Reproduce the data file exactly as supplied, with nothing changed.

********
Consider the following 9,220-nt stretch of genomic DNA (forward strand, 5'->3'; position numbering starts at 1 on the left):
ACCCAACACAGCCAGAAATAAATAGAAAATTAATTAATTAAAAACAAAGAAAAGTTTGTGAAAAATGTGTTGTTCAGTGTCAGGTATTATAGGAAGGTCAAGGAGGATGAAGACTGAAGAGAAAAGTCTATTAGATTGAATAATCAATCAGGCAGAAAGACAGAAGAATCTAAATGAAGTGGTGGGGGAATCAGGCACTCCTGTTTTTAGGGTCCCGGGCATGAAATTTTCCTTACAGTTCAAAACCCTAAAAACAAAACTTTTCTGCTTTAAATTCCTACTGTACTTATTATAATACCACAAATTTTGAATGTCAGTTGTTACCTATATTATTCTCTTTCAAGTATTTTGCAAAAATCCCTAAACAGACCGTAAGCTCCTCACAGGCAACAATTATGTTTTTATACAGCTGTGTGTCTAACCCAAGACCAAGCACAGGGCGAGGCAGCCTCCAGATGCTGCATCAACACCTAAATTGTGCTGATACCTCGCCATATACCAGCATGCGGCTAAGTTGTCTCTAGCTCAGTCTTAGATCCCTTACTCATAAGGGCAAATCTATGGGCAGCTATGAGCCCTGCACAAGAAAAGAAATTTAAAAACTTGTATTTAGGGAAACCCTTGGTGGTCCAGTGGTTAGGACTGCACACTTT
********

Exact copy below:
Consider the following 9,220-nt stretch of genomic DNA (forward strand, 5'->3'; position numbering starts at 1 on the left):
ACCCAACACAGCCAGAAATAAATAGAAAATTAATTAATTAAAAACAAAGAAAAGTTTGTGAAAAATGTGTTGTTCAGTGTCAGGTATTATAGGAAGGTCAAGGAGGATGAAGACTGAAGAGAAAAGTCTATTAGATTGAATAATCAATCAGGCAGAAAGACAGAAGAATCTAAATGAAGTGGTGGGGGAATCAGGCACTCCTGTTTTTAGGGTCCCGGGCATGAAATTTTCCTTACAGTTCAAAACCCTAAAAACAAAACTTTTCTGCTTTAAATTCCTACTGTACTTATTATAATACCACAAATTTTGAATGTCAGTTGTTACCTATATTATTCTCTTTCAAGTATTTTGCAAAAATCCCTAAACAGACCGTAAGCTCCTCACAGGCAACAATTATGTTTTTATACAGCTGTGTGTCTAACCCAAGACCAAGCACAGGGCGAGGCAGCCTCCAGATGCTGCATCAACACCTAAATTGTGCTGATACCTCGCCATATACCAGCATGCGGCTAAGTTGTCTCTAGCTCAGTCTTAGATCCCTTACTCATAAGGGCAAATCTATGGGCAGCTATGAGCCCTGCACAAGAAAAGAAATTTAAAAACTTGTATTTAGGGAAACCCTTGGTGGTCCAGTGGTTAGGACTGCACACTTT